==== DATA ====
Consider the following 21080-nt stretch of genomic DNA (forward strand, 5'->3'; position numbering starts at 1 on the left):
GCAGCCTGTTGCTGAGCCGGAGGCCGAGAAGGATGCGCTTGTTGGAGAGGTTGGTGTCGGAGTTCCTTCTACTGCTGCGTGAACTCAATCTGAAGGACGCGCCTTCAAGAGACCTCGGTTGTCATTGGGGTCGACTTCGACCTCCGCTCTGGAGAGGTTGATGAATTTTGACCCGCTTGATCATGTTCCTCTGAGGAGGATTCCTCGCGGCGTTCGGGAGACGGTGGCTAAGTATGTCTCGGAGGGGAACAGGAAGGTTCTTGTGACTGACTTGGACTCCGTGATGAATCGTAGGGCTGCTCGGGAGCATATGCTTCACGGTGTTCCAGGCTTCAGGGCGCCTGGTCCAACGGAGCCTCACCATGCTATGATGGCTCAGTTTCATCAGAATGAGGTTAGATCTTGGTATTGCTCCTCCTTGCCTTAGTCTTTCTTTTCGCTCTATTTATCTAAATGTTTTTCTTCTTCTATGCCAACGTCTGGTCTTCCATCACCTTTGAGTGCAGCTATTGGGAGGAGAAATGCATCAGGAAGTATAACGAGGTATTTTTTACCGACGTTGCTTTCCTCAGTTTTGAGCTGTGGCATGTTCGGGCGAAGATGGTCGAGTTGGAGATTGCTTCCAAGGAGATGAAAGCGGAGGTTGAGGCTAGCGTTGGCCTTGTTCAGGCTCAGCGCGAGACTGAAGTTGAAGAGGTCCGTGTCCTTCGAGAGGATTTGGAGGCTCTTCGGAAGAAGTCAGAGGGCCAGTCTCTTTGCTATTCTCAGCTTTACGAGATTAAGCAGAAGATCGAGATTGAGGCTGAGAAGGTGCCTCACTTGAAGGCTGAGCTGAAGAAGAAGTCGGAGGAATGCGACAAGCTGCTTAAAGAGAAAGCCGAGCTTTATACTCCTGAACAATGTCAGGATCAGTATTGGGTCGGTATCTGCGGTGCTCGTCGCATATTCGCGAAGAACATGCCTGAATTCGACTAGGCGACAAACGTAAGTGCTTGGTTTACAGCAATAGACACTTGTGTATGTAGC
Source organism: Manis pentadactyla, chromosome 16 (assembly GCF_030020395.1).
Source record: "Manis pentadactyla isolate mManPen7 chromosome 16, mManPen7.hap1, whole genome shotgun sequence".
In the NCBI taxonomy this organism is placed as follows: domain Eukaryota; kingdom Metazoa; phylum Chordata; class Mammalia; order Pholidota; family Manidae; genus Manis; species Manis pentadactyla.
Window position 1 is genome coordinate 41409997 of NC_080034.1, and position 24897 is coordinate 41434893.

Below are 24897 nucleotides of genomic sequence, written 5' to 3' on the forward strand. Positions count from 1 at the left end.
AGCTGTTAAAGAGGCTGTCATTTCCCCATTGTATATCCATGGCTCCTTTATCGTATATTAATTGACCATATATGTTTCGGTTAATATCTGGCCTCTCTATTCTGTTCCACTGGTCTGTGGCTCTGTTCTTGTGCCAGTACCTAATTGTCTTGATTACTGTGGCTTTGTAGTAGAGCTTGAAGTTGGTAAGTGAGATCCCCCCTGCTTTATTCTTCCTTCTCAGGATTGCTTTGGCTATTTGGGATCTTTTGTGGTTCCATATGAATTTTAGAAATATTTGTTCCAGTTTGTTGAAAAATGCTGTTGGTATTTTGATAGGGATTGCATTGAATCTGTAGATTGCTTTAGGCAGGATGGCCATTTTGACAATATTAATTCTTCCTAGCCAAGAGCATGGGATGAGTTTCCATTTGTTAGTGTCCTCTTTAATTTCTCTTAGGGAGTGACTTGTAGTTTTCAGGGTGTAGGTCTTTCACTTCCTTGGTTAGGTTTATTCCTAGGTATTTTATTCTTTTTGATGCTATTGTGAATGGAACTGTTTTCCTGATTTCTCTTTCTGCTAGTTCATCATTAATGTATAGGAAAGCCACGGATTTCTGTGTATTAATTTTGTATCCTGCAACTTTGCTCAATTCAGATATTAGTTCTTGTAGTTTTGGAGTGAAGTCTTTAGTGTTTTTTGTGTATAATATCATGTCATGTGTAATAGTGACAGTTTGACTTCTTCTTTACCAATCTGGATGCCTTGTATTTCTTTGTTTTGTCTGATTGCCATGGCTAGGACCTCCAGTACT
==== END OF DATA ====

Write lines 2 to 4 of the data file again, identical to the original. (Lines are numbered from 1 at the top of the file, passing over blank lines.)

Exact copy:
GCAGCCTGTTGCTGAGCCGGAGGCCGAGAAGGATGCGCTTGTTGGAGAGGTTGGTGTCGGAGTTCCTTCTACTGCTGCGTGAACTCAATCTGAAGGACGCGCCTTCAAGAGACCTCGGTTGTCATTGGGGTCGACTTCGACCTCCGCTCTGGAGAGGTTGATGAATTTTGACCCGCTTGATCATGTTCCTCTGAGGAGGATTCCTCGCGGCGTTCGGGAGACGGTGGCTAAGTATGTCTCGGAGGGGAACAGGAAGGTTCTTGTGACTGACTTGGACTCCGTGATGAATCGTAGGGCTGCTCGGGAGCATATGCTTCACGGTGTTCCAGGCTTCAGGGCGCCTGGTCCAACGGAGCCTCACCATGCTATGATGGCTCAGTTTCATCAGAATGAGGTTAGATCTTGGTATTGCTCCTCCTTGCCTTAGTCTTTCTTTTCGCTCTATTTATCTAAATGTTTTTCTTCTTCTATGCCAACGTCTGGTCTTCCATCACCTTTGAGTGCAGCTATTGGGAGGAGAAATGCATCAGGAAGTATAACGAGGTATTTTTTACCGACGTTGCTTTCCTCAGTTTTGAGCTGTGGCATGTTCGGGCGAAGATGGTCGAGTTGGAGATTGCTTCCAAGGAGATGAAAGCGGAGGTTGAGGCTAGCGTTGGCCTTGTTCAGGCTCAGCGCGAGACTGAAGTTGAAGAGGTCCGTGTCCTTCGAGAGGATTTGGAGGCTCTTCGGAAGAAGTCAGAGGGCCAGTCTCTTTGCTATTCTCAGCTTTACGAGATTAAGCAGAAGATCGAGATTGAGGCTGAGAAGGTGCCTCACTTGAAGGCTGAGCTGAAGAAGAAGTCGGAGGAATGCGACAAGCTGCTTAAAGAGAAAGCCGAGCTTTATACTCCTGAACAATGTCAGGATCAGTATTGGGTCGGTATCTGCGGTGCTCGTCGCATATTCGCGAAGAACATGCCTGAATTCGACTAGGCGACAAACGTAAGTGCTTGGTTTACAGCAATAGACACTTGTGTATGTAGC
Source organism: Manis pentadactyla, chromosome 16 (assembly GCF_030020395.1).
Source record: "Manis pentadactyla isolate mManPen7 chromosome 16, mManPen7.hap1, whole genome shotgun sequence".